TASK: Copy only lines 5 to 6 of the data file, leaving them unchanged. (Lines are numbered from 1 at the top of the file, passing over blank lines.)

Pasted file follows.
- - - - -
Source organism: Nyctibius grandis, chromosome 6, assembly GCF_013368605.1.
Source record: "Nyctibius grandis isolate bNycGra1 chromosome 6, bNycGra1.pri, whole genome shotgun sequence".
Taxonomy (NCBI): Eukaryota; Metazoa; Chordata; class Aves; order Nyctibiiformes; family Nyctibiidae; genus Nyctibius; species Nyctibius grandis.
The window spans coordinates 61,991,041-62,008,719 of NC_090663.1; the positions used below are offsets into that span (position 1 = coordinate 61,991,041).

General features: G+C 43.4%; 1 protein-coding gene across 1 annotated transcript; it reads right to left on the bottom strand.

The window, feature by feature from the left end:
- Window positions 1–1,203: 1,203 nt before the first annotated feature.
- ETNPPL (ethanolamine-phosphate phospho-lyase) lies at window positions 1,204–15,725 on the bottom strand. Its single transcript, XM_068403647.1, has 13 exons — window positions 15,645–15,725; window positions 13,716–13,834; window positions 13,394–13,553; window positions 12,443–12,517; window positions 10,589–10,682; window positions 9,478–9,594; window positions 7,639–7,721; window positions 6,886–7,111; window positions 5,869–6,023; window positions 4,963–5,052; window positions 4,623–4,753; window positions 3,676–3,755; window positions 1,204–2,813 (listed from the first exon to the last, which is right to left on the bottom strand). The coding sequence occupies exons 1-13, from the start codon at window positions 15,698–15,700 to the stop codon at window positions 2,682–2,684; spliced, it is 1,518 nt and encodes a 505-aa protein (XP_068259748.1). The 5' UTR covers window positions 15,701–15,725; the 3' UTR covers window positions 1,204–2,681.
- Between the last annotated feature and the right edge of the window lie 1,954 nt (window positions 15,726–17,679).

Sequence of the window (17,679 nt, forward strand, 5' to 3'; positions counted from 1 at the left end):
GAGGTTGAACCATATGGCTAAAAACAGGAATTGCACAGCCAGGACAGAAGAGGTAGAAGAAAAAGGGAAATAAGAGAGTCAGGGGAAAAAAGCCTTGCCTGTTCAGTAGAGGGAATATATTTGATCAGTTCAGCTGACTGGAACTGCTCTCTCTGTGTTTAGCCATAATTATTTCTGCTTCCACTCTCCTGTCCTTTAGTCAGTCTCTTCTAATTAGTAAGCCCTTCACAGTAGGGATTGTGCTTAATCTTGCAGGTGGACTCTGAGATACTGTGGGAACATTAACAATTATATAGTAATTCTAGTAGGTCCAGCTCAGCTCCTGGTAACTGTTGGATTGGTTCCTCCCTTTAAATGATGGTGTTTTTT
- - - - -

General features: G+C 43.4%; 1 protein-coding gene across 1 annotated transcript; it reads right to left on the bottom strand.

The window, feature by feature from the left end: